But histories of the music downplayed the role of women, which piqued her curiosity during the height of the women’s movement in the 1970s. “Where were the women?” she wanted to know, explaining why she began her research in Ava Lawrence’s 2005 article in The ARSC (Association for Recorded Sound Collections) Journal. “Since I’d been a jazz buff all my life, why is jazz a male domain? So I started hunting about and looking for the women. … But were they only vocalists? Who were they? What were they singing about? Turns out they were there all the time. They just weren’t given attention or considered important.”
Reitz set out to correct that misrepresentation, initially starting work on a book. However, as she explored the music of women blues and jazz pioneers — many of whom wrote their own material, selected their sidemen (including the likes of Louis Armstrong and Fletcher Henderson) and became major celebrities — she realized not many of her readers would recognize the songs or the artists beyond the friends and family members whom she gifted homemade cassettes. An idea began to percolate, and in 1980, she launched Rosetta Records, an imprint dedicated to the rediscovery of women artists, many of whom were lost to time.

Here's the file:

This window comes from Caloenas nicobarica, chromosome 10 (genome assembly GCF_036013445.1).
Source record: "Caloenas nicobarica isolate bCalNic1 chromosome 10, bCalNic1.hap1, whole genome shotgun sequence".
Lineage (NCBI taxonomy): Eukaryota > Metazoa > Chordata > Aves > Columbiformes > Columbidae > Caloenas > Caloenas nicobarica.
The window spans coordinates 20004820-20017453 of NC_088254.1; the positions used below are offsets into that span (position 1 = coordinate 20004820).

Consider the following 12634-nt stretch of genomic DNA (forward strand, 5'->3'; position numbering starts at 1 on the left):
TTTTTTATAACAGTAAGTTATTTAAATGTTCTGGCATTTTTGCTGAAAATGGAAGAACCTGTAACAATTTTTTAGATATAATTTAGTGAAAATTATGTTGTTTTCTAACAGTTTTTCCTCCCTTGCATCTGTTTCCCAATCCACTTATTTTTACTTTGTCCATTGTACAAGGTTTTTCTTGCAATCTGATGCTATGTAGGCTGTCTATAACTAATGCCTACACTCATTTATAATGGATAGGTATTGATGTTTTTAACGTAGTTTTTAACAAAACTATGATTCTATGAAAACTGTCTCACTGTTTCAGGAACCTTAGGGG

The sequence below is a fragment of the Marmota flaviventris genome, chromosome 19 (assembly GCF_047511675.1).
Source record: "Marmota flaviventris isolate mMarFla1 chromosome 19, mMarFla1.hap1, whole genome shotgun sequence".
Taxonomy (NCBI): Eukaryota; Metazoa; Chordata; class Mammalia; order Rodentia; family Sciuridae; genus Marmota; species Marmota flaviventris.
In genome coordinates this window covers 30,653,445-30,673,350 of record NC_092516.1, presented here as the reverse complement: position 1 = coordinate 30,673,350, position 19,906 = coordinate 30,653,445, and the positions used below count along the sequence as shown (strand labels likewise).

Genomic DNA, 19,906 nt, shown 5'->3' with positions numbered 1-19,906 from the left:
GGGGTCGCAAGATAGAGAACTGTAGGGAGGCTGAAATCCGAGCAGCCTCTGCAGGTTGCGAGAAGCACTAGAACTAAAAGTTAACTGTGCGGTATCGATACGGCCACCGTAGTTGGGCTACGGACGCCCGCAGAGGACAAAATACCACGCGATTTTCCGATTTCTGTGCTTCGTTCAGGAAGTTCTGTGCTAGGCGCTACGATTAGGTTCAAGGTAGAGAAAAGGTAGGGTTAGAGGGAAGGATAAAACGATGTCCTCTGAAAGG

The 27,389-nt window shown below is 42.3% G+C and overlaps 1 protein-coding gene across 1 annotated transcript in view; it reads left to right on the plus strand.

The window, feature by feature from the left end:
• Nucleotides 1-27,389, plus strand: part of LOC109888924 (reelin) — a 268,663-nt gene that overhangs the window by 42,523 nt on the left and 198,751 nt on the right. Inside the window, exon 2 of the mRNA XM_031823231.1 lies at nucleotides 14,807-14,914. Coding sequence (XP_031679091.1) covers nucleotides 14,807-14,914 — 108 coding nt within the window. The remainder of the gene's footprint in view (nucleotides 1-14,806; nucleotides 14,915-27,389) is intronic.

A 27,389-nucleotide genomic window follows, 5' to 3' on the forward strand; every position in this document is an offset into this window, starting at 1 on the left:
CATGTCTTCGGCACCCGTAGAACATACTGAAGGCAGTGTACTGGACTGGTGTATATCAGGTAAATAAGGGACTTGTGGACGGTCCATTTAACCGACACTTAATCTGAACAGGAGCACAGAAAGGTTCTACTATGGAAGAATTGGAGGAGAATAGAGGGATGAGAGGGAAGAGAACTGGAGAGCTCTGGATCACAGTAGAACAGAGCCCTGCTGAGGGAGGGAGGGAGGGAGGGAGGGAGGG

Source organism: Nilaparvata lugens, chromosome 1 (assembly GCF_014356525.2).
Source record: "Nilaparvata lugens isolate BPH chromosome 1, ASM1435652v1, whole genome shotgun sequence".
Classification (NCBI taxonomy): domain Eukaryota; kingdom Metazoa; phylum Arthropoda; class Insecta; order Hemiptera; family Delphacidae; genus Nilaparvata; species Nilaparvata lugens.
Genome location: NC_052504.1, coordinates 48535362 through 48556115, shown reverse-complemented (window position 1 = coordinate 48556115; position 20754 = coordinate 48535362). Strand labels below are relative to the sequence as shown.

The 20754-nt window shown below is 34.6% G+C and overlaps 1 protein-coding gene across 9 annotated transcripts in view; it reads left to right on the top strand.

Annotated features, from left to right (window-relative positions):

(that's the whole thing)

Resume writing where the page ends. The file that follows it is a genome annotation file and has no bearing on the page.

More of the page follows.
The first album she released, Mean Mothers, Independent Women’s Blues, Volume 1, collected performances by singers such as Ida Cox, Bertha Idaho and Harlem Hannah, dating from the 1920s to the 1940s. Rather than feature downtrodden laments, Reitz assembled a set list that revealed the power and agency of the singers. “There was every kind of blues for every kind of life experience,” she explained in her detailed liner notes, a staple of the 19 albums she produced. “This album focuses on [independent women’s blues] because they have been neglected in favor of the victim variety blues.”
Nobody’s doormat, these women asserted themselves in both tone and text, demanding satisfaction from their lovers and informing them of the consequences if they didn’t measure up. Accompanied by her cornet-led jazz band on the 1926 recording “You Ain’t Gonna Feed in My Pasture Now,” Maggie Jones lets her man know he’s no longer welcome at her table or in her bed and informs him that he’s been replaced. “I’ve just found a man who will treat me right,” she sings, rubbing salt in the wound. “He’s mighty good by day but best at night.” Then there was Rosa Henderson, accompanied by pianist James P. Johnson on her 1931 recording “Can’t Be Bothered With No Shiek,” on which she declares she has no time for trifling dandies: “Don’t want no man who stands around and looks cute/I want a real man and not a substitute.”